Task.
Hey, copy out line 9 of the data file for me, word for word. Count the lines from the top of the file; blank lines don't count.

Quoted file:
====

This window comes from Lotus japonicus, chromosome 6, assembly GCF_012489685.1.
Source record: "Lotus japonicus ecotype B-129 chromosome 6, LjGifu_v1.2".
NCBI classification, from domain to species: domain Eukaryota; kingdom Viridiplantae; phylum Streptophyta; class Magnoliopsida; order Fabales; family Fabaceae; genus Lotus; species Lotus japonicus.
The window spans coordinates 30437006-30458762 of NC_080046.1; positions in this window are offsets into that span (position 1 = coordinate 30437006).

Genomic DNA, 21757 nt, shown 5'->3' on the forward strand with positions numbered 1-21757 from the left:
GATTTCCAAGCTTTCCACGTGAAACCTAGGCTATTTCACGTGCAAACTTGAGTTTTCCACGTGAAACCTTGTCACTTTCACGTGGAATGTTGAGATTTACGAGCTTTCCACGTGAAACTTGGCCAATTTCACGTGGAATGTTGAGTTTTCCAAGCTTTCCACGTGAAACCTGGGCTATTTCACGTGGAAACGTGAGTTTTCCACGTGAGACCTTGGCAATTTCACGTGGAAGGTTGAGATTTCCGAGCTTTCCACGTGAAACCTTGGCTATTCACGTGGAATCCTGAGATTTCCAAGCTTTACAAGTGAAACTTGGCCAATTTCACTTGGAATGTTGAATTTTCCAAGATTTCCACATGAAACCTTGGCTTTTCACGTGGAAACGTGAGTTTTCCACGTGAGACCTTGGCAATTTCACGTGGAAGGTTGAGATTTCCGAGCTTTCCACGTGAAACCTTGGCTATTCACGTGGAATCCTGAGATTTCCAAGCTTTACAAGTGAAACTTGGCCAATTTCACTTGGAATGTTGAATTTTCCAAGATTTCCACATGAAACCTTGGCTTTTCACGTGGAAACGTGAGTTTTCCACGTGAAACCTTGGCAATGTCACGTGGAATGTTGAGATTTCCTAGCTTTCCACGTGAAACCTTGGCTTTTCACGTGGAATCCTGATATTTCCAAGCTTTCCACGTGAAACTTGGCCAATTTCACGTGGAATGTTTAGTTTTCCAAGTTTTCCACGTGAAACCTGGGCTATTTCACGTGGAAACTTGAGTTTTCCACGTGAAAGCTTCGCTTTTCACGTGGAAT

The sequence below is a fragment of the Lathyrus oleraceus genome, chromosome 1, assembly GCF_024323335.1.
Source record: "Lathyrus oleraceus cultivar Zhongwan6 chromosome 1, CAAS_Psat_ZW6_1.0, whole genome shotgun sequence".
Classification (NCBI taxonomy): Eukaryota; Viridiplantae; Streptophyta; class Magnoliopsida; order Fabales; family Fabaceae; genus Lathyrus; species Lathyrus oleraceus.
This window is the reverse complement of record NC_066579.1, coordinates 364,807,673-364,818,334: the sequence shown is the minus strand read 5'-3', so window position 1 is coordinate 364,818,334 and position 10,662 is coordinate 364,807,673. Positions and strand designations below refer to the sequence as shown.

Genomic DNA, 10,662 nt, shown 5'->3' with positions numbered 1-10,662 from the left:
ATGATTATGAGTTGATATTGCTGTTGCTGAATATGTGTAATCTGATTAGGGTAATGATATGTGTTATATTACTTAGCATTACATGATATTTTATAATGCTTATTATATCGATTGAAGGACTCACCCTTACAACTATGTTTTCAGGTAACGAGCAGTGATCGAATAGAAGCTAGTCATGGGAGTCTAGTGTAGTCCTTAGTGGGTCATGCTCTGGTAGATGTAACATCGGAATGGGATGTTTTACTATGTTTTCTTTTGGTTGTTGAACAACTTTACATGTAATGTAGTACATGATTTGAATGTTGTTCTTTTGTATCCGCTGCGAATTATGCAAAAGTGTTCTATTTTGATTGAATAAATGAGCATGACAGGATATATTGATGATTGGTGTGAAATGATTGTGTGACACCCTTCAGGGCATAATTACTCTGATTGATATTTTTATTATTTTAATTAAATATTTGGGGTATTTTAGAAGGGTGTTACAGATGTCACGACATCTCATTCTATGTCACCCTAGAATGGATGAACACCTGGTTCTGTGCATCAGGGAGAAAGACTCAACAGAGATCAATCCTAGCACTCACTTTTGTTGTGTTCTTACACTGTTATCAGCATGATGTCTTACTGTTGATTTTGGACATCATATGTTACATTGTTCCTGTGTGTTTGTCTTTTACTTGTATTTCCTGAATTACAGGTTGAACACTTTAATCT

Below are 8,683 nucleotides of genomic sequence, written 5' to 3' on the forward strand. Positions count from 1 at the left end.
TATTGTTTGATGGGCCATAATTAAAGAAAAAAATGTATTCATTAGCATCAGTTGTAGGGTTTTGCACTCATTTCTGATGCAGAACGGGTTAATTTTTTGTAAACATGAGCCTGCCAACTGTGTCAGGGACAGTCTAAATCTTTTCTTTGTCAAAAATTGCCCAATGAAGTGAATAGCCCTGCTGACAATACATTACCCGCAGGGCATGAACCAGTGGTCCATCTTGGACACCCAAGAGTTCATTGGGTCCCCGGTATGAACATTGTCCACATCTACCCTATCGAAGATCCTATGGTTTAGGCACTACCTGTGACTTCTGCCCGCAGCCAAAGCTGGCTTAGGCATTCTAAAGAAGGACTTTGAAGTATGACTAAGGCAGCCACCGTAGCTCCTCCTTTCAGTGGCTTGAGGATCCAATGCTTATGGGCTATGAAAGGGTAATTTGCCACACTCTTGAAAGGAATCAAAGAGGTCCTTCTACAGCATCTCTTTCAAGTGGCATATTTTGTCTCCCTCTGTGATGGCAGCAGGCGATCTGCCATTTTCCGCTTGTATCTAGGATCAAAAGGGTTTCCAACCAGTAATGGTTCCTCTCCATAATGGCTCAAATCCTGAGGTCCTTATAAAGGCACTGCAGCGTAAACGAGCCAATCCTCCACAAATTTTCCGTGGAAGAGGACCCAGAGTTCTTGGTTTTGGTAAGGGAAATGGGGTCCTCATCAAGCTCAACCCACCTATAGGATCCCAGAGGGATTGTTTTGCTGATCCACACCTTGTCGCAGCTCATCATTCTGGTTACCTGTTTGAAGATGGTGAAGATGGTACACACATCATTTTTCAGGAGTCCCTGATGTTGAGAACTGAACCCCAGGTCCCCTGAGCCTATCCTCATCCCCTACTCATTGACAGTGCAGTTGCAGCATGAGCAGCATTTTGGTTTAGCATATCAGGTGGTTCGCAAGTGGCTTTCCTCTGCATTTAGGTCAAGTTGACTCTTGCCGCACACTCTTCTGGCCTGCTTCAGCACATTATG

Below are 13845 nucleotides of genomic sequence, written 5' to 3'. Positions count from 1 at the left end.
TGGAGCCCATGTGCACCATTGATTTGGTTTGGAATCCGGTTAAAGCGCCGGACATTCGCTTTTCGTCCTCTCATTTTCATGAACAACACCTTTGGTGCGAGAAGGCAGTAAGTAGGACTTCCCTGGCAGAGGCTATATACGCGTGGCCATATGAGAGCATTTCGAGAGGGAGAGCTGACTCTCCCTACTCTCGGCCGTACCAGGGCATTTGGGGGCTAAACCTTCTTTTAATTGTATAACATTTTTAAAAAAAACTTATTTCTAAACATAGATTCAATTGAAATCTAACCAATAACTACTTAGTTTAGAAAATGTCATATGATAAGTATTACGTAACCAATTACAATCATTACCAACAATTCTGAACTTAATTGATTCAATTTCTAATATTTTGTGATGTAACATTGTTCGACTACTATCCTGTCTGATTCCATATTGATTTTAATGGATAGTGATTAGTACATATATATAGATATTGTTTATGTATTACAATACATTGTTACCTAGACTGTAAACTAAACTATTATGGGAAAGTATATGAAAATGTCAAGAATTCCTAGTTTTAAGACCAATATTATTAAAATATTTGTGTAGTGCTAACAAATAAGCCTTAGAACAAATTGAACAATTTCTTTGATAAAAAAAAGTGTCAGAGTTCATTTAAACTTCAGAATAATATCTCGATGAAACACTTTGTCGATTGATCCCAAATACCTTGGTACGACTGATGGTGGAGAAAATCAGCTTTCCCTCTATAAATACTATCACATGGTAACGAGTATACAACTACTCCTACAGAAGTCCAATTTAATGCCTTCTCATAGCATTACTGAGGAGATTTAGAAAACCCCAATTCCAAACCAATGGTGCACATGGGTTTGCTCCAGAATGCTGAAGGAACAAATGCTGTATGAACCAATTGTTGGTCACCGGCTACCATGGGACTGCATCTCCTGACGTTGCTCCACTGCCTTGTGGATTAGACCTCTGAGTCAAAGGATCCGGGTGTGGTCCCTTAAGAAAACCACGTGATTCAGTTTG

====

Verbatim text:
Classification (NCBI taxonomy): Eukaryota; Viridiplantae; Streptophyta; class Magnoliopsida; order Fabales; family Fabaceae; genus Lathyrus; species Lathyrus oleraceus.